The start of a scheduled trial between The SCO Group and Novell has been postponed indefinitely because of SCO's just-announced Chapter 11 bankruptcy and reorganisation.
The trial had been scheduled to determine how much money SCO might have to pay Novell for Unix licensing revenues collected by SCO over the past several years. The issue arose after SCO several key court rulings last month in its legal fight against Novell, IBM and others over what it asserts is the company's Unix intellectual property.
Last month, US District Court Judge Dale A. Kimball in Salt Lake City undercut much of SCO's case in a ruling that declared Novell the owner of the Unix and UnixWare copyrights; that led to the planned trial. At issue was the fate of Unix licensing revenue SCO has received from Sun Microsystems and Microsoft.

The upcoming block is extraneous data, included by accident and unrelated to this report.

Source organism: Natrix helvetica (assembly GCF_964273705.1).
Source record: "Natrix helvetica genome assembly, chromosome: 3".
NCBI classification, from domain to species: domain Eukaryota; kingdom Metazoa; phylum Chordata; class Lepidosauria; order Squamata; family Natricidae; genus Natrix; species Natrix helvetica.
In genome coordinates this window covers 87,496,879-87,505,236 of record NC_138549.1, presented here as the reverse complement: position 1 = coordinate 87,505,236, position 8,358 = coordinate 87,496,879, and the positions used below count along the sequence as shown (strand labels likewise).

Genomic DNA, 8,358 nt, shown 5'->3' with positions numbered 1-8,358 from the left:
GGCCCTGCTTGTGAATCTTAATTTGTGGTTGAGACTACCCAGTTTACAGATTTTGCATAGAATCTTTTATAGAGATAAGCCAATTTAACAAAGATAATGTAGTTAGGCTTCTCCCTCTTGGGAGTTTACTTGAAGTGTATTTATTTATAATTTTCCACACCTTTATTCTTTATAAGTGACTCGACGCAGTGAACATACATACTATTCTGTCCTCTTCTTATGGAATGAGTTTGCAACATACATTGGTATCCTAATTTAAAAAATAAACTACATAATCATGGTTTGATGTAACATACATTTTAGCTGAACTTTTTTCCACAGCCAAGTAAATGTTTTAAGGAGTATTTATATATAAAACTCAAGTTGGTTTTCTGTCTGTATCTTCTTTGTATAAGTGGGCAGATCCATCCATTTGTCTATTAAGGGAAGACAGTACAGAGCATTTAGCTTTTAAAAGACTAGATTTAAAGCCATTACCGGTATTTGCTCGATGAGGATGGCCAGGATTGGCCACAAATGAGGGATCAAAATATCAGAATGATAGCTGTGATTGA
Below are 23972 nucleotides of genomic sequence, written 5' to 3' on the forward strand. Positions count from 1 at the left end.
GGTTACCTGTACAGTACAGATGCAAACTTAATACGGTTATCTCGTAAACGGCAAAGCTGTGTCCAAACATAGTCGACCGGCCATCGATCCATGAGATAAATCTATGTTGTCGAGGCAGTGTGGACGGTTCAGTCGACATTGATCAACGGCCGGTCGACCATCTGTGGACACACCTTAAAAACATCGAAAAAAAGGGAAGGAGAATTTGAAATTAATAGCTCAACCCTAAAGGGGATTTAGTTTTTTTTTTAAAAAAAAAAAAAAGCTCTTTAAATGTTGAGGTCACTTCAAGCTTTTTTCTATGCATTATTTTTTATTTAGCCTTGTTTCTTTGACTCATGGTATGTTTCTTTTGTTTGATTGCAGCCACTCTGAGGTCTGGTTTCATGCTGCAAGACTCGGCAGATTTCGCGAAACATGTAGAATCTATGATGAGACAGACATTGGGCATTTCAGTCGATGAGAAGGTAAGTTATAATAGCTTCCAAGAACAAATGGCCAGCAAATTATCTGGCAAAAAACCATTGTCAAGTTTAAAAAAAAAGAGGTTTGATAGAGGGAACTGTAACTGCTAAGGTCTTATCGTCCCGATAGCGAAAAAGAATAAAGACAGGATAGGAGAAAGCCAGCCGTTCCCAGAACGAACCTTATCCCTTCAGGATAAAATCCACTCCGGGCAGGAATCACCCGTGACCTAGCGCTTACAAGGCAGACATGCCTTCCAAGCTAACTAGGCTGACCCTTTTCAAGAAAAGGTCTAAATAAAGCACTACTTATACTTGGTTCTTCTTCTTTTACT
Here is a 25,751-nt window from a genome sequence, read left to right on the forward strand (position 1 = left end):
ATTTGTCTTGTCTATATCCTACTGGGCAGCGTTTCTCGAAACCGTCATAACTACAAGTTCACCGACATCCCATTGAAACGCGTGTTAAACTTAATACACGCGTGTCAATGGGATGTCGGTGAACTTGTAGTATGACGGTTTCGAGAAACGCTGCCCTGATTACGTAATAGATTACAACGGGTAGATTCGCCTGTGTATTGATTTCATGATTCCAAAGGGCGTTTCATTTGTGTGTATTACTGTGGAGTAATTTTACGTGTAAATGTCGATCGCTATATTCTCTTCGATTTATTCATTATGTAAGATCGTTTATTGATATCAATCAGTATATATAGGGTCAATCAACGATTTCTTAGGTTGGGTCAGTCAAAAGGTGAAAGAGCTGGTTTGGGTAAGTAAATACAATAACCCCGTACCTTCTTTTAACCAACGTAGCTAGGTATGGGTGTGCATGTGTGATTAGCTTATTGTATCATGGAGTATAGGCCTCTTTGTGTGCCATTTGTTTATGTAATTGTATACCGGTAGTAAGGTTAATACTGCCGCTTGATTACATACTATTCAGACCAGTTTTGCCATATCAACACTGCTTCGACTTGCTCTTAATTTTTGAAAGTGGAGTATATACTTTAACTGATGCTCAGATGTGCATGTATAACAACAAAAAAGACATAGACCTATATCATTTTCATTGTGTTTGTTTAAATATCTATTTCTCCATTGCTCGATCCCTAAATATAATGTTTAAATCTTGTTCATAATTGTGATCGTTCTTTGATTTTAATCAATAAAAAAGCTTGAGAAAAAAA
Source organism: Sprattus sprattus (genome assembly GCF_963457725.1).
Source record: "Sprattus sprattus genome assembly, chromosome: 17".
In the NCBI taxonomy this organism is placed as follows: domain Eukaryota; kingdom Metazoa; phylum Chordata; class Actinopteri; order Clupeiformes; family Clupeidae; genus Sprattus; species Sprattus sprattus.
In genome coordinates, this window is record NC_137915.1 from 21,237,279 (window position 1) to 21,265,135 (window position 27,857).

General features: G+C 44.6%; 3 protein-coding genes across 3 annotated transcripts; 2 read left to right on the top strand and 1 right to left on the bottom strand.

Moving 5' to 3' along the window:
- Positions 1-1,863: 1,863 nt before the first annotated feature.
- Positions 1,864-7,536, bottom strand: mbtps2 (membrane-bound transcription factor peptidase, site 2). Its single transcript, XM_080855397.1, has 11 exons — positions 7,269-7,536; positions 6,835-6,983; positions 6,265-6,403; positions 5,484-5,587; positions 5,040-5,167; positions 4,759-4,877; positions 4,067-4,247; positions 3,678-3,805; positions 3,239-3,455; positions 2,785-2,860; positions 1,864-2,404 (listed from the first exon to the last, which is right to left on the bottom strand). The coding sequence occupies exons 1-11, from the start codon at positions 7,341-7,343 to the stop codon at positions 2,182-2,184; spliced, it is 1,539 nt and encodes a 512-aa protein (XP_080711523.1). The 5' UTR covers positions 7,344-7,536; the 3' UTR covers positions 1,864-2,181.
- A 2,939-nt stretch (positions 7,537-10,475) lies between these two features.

But instead of facing Novell in court, Utah-based SCO will instead appear for an initial hearing before a bankruptcy court judge in Utah for a high-level review of the company's bankruptcy filing. Further related hearings will then be scheduled by the court.
The SCO-Novell trial was automatically delayed because of the bankruptcy filing and will be reviewed at a later date, pending the decision of the bankruptcy court judge.
On Friday, US time, SCO announced that it had filed a voluntary petition for reorganisation, as well as for its subsidiary, SCO Operations, as it deals with its "financial and legal challenges". The company said it will continue to conduct business and serve its customers during the bankruptcy proceedings.
A SCO spokesman could not be reached for comment.